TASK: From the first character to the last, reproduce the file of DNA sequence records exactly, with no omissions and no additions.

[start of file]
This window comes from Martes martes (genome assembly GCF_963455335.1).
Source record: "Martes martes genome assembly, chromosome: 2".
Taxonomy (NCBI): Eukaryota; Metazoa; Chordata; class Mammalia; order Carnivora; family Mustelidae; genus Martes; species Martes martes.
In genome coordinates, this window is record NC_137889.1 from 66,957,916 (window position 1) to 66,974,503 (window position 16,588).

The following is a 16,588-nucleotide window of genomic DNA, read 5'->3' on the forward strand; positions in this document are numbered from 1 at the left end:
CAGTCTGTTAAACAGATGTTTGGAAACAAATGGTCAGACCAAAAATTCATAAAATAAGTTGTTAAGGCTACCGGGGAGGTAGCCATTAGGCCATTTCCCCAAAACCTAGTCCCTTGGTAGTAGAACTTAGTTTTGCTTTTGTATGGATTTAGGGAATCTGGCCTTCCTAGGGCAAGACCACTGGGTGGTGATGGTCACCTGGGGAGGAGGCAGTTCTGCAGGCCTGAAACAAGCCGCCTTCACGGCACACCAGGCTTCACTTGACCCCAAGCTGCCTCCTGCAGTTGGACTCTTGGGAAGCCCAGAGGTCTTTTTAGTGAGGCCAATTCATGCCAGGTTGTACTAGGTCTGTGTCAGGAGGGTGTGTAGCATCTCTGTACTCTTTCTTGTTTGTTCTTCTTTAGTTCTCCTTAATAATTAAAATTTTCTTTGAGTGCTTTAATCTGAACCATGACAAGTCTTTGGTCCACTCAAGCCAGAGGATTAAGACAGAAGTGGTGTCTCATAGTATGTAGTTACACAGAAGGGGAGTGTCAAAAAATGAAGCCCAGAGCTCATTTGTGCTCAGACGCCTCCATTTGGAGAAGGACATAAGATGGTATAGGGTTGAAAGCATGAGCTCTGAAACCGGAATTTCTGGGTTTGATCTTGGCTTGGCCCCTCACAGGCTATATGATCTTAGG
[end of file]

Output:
This window comes from Martes martes (genome assembly GCF_963455335.1).
Source record: "Martes martes genome assembly, chromosome: 2".
Taxonomy (NCBI): Eukaryota; Metazoa; Chordata; class Mammalia; order Carnivora; family Mustelidae; genus Martes; species Martes martes.
In genome coordinates, this window is record NC_137889.1 from 66,957,916 (window position 1) to 66,974,503 (window position 16,588).

The following is a 16,588-nucleotide window of genomic DNA, read 5'->3' on the forward strand; positions in this document are numbered from 1 at the left end:
CAGTCTGTTAAACAGATGTTTGGAAACAAATGGTCAGACCAAAAATTCATAAAATAAGTTGTTAAGGCTACCGGGGAGGTAGCCATTAGGCCATTTCCCCAAAACCTAGTCCCTTGGTAGTAGAACTTAGTTTTGCTTTTGTATGGATTTAGGGAATCTGGCCTTCCTAGGGCAAGACCACTGGGTGGTGATGGTCACCTGGGGAGGAGGCAGTTCTGCAGGCCTGAAACAAGCCGCCTTCACGGCACACCAGGCTTCACTTGACCCCAAGCTGCCTCCTGCAGTTGGACTCTTGGGAAGCCCAGAGGTCTTTTTAGTGAGGCCAATTCATGCCAGGTTGTACTAGGTCTGTGTCAGGAGGGTGTGTAGCATCTCTGTACTCTTTCTTGTTTGTTCTTCTTTAGTTCTCCTTAATAATTAAAATTTTCTTTGAGTGCTTTAATCTGAACCATGACAAGTCTTTGGTCCACTCAAGCCAGAGGATTAAGACAGAAGTGGTGTCTCATAGTATGTAGTTACACAGAAGGGGAGTGTCAAAAAATGAAGCCCAGAGCTCATTTGTGCTCAGACGCCTCCATTTGGAGAAGGACATAAGATGGTATAGGGTTGAAAGCATGAGCTCTGAAACCGGAATTTCTGGGTTTGATCTTGGCTTGGCCCCTCACAGGCTATATGATCTTAGG